by Greta Igl



The tulips have grown blowsy and dropped their petals. It seems like just days ago they were in full, vigorous bloom, their scarlet heads tossed skyward against the backdrop of verdant lawn. Freckles of sun filled their dewy cups, vessels of crimson overflowing with liquid gold. Now the cups have broken, leaving naked stalks.


I point this out to you over bran muffins and coffee from chipped mugs.


"So?" you say. "That's their normal cycle," and your paper shushes me as you disappear behind it.


Not long ago, we drank café au lait from paper-thin cups and ate buttery croissants off our wedding china. The sun turned the hairs on your arm into gold. The crinkle of your paper was a delicious whisper.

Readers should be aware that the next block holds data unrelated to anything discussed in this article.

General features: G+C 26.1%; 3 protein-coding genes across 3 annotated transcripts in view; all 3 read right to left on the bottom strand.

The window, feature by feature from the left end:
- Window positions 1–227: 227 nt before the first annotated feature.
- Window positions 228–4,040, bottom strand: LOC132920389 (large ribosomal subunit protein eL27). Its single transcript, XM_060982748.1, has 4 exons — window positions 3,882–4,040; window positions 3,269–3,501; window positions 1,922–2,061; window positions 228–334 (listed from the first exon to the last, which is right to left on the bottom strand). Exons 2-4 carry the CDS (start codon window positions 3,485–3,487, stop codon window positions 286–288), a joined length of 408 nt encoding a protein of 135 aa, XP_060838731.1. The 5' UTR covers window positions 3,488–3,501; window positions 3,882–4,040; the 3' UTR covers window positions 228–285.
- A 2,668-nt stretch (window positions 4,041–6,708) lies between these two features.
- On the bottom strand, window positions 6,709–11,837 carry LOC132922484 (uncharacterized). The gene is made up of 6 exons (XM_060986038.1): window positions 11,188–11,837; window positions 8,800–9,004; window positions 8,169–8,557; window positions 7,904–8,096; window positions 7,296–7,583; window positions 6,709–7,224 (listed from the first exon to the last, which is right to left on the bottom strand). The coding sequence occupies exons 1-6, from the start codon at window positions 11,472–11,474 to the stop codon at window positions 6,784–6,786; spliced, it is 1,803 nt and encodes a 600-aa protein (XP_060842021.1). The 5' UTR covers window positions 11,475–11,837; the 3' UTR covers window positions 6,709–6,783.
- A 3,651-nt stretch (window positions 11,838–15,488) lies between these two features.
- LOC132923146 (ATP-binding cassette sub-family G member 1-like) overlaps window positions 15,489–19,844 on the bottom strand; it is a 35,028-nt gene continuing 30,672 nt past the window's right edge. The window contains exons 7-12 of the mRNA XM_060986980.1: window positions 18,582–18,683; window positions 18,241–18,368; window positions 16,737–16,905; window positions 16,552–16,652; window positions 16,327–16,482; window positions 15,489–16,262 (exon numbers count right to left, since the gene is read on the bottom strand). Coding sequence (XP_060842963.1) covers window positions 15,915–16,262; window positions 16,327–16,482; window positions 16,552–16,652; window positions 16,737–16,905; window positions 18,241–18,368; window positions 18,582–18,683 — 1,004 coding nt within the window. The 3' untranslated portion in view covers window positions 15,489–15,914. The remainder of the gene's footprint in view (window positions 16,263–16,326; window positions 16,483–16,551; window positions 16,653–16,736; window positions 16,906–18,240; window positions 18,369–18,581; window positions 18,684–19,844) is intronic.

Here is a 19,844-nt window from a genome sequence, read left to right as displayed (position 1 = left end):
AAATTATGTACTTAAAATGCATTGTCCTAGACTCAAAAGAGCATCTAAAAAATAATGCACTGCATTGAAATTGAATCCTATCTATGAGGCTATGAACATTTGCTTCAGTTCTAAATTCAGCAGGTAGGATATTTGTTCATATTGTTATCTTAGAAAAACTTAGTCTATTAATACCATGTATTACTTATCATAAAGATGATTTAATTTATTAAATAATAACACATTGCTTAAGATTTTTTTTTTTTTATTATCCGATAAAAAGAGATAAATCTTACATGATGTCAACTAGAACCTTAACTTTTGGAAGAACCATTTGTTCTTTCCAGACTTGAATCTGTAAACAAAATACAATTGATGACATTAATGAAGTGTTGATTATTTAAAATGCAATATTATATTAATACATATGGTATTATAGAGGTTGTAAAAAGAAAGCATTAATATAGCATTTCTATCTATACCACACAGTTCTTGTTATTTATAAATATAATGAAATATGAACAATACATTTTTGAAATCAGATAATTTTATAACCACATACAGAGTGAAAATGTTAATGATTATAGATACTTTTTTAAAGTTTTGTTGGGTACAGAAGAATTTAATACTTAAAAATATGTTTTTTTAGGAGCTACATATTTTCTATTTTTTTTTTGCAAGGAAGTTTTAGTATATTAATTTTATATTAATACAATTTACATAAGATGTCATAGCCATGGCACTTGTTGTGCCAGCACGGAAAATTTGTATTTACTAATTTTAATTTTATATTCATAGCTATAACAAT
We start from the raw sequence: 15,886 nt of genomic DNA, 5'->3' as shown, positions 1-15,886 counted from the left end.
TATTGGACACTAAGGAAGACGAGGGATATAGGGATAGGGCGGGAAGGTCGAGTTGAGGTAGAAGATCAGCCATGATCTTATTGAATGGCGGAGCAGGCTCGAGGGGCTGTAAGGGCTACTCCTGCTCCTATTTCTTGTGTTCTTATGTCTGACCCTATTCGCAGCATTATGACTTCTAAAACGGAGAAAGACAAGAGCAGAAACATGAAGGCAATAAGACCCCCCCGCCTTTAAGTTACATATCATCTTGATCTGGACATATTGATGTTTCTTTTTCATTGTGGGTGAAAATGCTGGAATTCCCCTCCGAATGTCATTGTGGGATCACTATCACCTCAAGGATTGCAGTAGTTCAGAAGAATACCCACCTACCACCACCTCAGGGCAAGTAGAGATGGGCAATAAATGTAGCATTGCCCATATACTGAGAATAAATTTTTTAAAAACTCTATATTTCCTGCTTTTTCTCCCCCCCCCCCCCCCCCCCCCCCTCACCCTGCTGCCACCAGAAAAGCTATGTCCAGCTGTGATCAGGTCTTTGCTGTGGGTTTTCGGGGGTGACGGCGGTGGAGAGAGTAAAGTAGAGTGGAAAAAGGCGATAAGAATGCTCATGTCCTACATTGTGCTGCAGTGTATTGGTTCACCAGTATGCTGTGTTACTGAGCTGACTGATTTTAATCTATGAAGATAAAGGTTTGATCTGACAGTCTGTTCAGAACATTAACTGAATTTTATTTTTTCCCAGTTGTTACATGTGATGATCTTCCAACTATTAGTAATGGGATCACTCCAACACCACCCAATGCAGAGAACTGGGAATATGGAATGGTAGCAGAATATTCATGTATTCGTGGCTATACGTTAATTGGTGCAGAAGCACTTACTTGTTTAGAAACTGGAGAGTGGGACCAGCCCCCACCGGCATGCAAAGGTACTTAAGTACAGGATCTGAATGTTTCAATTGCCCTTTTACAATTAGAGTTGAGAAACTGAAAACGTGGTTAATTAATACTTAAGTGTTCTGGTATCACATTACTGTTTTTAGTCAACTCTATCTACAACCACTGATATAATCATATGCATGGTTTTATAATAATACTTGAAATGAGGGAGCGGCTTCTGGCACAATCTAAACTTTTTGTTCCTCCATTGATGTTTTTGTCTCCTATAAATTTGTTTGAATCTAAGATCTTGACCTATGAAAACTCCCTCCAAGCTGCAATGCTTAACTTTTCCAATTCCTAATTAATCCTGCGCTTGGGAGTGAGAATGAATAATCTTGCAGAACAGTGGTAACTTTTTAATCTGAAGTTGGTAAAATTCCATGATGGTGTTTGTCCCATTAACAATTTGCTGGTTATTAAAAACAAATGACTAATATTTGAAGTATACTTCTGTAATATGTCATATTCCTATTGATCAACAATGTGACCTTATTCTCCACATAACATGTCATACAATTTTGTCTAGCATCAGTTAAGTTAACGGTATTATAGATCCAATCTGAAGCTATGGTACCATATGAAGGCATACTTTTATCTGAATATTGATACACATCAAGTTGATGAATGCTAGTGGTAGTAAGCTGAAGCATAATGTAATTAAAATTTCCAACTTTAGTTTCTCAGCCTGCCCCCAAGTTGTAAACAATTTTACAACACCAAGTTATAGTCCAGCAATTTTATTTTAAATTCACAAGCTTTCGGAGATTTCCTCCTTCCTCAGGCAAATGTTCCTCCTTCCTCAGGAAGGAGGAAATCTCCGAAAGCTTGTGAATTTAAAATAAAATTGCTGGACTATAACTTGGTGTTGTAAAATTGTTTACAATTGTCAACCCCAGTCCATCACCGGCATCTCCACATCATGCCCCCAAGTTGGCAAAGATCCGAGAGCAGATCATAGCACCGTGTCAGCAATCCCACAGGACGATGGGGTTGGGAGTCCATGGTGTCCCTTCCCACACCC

Now crimson petals lie on the mulch, clotted like blood. If only that brief bloom had lingered longer.






Greta Igl’s short fiction has been published by numerous literary magazines and anthologies, including Every Day Fiction, Boston Literary Magazine, Falling Star Magazine, and Word Riot. She is currently revising her novel Somewhere on the Road to Me.